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Fungal Diversity

, Volume 62, Issue 1, pp 41–114 | Cite as

Stipitate hydnoid fungi of the temperate southeastern United States

  • Richard Baird
  • Lisa E. Wallace
  • Gerald Baker
  • Mary Scruggs
Article

Abstract

An 11 year study was conducted to reevaluate the species of stipitate hydnums from the southern United States especially the Great Smoky Mountains and surrounding geography. The genera evaluated included Bankera herein reduced to synonym with Phellodon, Hydnellum, Sarcodon, and Phellodon. Basidiomata of many stipitate hydnum species from this region were abundant but nitrogen depositions during the last 20 years have impacted their occurrences. Therefore it became critical to do a definitive study of these fungi using current taxonomic tools. Many species within Hydnellum and Phellodon have a indeterminate type growth often dependant on environmental conditions making discrimination between closely related species difficult without supportive molecular sequence data. Once sequence data (ITS) was obtained a phylogenetic analyzes were conducted and the sequences were compared to those in GenBank with particular attention to European data. A total of 41 distinct taxa were determined and many of those were confirmed based on morphological data. A specific new combination from Bankera fuligineoalbum to Phellodon fuligineoalbus is made herein. Futhermore, Phellodon brunneoolivaceus is described as new based on morphological and sequence data.

Keywords

Stipitate hydnums Southern Appalachian Mountains Morphological and molecular data Three genera 

Notes

Acknowledgments

Thanks are due to Drs. Larry Grand, NCSU, and Ron Petersen, TENN, for providing their advice and numerous collections of stipitate hydnums to enable completion of the study. Dr. Roy Halling and staff at NYBG supplyied photocopies of research materials from earlier studies on the stipitate hydnums. Special thanks go to Allein Stanley, Jay Justice and Andy Methven for their positive support and David Pratt, Facilities Manager, University of Tennesse Field Biology Station, for housing and laboratory use during the project.

Funding to cover the costs for travel throughout the Blue Ridge Province and surrounding areas was provided by numerous supplemental grants. The Highlands Biological Station granting program partially supported travel and housing expenses in the 2004 and 2005 growing seasons. Lexemual and Ester Hesler Visiting Professors Endowment Fund travel fund supported the work in 2006. All other funds to cover expenses for molecular sequencing were internal support through the Mississippi State University, Department of Entomology and Plant Pathology (MAFES Experiment Station Number 12185). A special thanks is due to Dr. Clarence Collison, chairman of that department (retired), who strongly supported efforts to continue on with the monograph until published even with limited funding. Katherine (Kat) Lawrence for making and revising the photographic plates and general support of the document.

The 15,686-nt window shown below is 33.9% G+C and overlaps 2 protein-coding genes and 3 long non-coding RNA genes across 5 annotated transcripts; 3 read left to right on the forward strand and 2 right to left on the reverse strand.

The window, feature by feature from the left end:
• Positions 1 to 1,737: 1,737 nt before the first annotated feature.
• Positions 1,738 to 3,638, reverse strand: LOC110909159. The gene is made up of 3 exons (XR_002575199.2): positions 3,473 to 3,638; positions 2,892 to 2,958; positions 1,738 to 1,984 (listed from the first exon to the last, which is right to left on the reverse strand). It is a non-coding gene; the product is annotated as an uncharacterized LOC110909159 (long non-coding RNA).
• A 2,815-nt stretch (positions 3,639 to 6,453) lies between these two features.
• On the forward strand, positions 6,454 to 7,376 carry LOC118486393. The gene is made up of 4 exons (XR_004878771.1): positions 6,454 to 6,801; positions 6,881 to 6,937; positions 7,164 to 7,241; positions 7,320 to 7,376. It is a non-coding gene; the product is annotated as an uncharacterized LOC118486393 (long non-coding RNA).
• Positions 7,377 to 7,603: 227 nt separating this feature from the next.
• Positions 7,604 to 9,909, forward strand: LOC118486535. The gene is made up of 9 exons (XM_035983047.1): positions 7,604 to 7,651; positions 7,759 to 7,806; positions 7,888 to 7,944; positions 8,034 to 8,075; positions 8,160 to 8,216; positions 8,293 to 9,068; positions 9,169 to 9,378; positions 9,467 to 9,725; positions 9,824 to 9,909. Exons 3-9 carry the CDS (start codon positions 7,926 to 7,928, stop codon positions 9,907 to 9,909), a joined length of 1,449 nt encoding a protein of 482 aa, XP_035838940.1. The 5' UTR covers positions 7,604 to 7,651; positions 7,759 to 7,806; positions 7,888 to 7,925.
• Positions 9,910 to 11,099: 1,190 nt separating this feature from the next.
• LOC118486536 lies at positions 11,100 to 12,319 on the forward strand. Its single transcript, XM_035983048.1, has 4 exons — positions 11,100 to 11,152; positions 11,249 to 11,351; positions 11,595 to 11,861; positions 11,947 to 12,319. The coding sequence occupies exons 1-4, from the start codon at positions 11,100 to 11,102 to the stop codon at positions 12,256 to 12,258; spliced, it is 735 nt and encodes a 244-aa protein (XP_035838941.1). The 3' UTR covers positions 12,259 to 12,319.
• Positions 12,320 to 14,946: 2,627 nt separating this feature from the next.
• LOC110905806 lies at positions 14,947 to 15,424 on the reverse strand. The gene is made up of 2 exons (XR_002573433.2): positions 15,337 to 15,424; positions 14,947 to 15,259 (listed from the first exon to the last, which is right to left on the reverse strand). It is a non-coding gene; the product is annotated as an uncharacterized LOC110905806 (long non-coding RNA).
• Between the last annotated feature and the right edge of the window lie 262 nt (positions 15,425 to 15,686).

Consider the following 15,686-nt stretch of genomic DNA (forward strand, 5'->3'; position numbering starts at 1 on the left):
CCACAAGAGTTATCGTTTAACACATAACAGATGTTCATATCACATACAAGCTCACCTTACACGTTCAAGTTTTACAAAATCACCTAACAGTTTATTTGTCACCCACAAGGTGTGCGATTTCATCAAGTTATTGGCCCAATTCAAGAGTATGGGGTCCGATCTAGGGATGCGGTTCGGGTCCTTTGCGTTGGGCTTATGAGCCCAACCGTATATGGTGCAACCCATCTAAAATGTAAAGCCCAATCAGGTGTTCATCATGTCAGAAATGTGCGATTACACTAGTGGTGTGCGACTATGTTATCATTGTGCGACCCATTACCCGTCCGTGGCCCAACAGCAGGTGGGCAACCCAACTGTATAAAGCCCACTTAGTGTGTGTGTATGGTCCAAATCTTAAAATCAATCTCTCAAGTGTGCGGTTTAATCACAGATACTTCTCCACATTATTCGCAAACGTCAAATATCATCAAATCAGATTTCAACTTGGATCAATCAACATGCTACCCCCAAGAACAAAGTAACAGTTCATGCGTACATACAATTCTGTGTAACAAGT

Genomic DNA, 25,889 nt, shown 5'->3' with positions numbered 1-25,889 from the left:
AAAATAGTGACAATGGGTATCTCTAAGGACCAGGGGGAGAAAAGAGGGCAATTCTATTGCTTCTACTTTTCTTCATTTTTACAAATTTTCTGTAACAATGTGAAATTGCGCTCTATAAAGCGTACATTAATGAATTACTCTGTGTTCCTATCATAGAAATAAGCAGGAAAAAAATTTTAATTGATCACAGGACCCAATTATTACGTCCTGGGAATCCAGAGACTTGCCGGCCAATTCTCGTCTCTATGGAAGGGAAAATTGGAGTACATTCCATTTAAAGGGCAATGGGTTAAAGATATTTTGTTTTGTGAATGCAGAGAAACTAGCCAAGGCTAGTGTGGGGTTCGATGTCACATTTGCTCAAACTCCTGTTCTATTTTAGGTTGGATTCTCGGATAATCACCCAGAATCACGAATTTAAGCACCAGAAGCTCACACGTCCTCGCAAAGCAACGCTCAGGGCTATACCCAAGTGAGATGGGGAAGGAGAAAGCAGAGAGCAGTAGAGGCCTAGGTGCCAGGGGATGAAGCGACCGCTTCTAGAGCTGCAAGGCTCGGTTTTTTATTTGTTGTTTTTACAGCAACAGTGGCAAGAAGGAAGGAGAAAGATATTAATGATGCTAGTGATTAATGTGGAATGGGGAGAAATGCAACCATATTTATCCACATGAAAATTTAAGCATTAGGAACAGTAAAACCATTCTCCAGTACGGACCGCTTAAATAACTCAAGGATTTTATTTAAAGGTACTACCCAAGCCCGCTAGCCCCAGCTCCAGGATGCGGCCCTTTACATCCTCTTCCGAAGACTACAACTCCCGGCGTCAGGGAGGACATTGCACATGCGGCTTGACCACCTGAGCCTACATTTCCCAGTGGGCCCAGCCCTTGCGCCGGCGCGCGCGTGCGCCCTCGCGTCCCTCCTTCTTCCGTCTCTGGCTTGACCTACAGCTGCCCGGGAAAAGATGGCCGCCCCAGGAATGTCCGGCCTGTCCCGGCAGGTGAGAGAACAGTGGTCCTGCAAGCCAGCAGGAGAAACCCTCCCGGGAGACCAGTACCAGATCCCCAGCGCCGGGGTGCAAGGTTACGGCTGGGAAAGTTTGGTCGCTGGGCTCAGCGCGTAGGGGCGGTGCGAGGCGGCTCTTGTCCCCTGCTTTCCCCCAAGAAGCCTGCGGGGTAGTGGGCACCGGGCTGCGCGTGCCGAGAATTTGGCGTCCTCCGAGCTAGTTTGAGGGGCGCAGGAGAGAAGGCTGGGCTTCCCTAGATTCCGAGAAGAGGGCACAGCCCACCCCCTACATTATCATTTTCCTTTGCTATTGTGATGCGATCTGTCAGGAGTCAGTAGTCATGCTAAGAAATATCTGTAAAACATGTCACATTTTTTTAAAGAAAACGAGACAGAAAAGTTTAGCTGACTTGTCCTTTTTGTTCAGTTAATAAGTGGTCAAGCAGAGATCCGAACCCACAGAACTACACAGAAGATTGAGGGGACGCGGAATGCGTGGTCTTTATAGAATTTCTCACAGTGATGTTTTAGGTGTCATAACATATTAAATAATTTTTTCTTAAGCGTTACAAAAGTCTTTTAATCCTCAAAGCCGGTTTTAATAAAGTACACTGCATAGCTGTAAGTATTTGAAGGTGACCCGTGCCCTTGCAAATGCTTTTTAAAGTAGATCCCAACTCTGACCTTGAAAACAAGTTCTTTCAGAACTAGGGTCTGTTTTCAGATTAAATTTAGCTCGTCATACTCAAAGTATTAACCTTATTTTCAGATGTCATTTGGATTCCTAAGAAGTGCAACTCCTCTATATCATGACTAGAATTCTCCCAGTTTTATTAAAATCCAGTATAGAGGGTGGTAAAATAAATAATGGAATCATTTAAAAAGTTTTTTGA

Appreciation is extended to all the amateur mycologists and foray participants (Wildacres, NC forays) who gave us many important collections of stipitate hydnums and occasionally very rare ones. Special thanks to Todd Elliot who seemed to find rare species on every occasion we attended forays together. To the laboratory personnel, especially Candace Parker, for her/their molecular sequence support and to Paul Scott, who provided all the light microscopic photographs shown in this document.

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Copyright information

© Mushroom Research Foundation 2013

Authors and Affiliations

  • Richard Baird
    • 1
  • Lisa E. Wallace
    • 2
  • Gerald Baker
    • 1
  • Mary Scruggs
    • 1
  1. 1.Department of Biochemistry, Molecular Biology, Entomology and Plant PathologyMississippi State UniversityMississippi StateUSA
  2. 2.Department of Biological SciencesMississippi State UniversityMississippi StateUSA

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